With the clock ticking, Hassine huddled with sheriff’s officials and planned a stakeout of the Mission Viejo jewelry store. Hassine asked deputies to wait in the wings while he, his brother, and Terry Walters, an armed private security officer, watched for the burglars to arrive.
About 11 p.m. Sunday, just as Hassine had predicted, it happened.
‘Bingo,’ the burglars are back
“The same black SUV as in the Laguna Niquel robbery passed right by us,” Hassine recalled. “Two cars veered right to go back behind the building and the other two vehicles parked right in front and next to us.”
Sensing danger, Hassine and and his brother, who were in separate vehicles, pulled away from the parking lot. Hassine parked on Mustang Run behind Nuggets & Carets. He got out of his car, walked up to a fence and began to listen.
“Bingo,” he said. “Someone was sawing the plywood off the roof with a handsaw. I could hear it as clear as day.”
Hassine quickly called 911 and, within a minute, two cruisers arrived with blue lights flashing and sirens blaring.
“I turned to my right and there they were,” he said. “The same black SUV that robbed me in Laguna Niguel was leaving the scene followed by the two sheriff’s cars. I was standing there feeling total exhilaration. I had just caught my own criminals. My miracle had happened.”
But the magical moment quickly faded.
Deputies searched but never found the burglar who cut two holes in the store’s roof, and three vehicles possibly carrying some of the thieves got away because deputies did not block entrances to shopping center, Hassine said.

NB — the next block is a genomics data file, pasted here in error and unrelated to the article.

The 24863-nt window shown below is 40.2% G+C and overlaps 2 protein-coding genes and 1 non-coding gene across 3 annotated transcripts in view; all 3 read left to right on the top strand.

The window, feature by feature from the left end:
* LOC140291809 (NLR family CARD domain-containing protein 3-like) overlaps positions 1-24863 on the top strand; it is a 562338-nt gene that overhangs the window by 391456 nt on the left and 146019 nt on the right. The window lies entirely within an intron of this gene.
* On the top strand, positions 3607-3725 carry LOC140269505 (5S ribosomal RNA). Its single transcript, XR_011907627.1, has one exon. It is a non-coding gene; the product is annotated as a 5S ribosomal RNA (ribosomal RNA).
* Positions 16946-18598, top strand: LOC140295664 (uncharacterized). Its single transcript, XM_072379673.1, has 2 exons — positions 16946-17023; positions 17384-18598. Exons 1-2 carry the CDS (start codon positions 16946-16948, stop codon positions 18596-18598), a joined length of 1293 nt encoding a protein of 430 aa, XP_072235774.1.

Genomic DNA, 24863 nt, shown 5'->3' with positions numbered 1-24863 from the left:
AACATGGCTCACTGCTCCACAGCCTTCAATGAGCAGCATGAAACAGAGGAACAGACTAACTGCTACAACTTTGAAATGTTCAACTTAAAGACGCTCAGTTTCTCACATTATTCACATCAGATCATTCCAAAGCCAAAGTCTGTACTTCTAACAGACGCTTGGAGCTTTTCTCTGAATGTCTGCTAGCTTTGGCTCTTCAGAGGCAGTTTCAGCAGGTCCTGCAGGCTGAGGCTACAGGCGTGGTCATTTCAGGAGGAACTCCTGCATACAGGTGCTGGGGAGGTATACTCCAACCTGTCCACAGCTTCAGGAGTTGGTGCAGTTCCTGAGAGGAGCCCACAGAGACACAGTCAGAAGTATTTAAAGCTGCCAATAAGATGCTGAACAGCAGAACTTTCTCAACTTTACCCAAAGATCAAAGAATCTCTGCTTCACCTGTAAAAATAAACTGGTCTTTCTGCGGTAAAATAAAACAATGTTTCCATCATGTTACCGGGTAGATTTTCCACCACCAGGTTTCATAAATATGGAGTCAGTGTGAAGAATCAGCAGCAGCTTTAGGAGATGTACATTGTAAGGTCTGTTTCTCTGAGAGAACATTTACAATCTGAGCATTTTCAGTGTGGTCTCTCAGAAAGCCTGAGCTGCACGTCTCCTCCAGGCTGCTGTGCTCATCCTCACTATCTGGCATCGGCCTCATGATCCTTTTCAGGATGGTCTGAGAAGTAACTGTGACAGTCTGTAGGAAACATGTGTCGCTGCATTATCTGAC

Suspects released next day
Five people in the black SUV taken into custody on South Margarita Parkway were released from Orange County jail the following day, he said. Authorities told him they were Chilean nationals without identification.
Walters, who remained at the rear of the Mission Viejo store during the burglary attempt, praised Hassine’s tenaciousness.
“Brian stopped the Mission Viejo store from getting burglarized,” he said.
In retrospect, Hassine wishes deputies had viewed the Ralphs security video and conferred with him about the SUV matching the vehicle at the Laguna Niguel burglary before freeing the occupants.
“They (those in the SUV) must have laughed at our system when they were released and, surely now, any miracle of finding our jewelry was also gone,” he said.
The operator of the SUV, who wasn’t identified, was cited for driving for without a license, Braun said.
Meanwhile, a gaping 3-foot-wide hole made by one of the burglars remains in the ceiling at Nuggets & Carets in Laguna Niguel. Hassine has no plans to repair it.
“I want to make sure people know why we have no jewelry in the store,” he said. “I want to memorialize it until we are made whole.”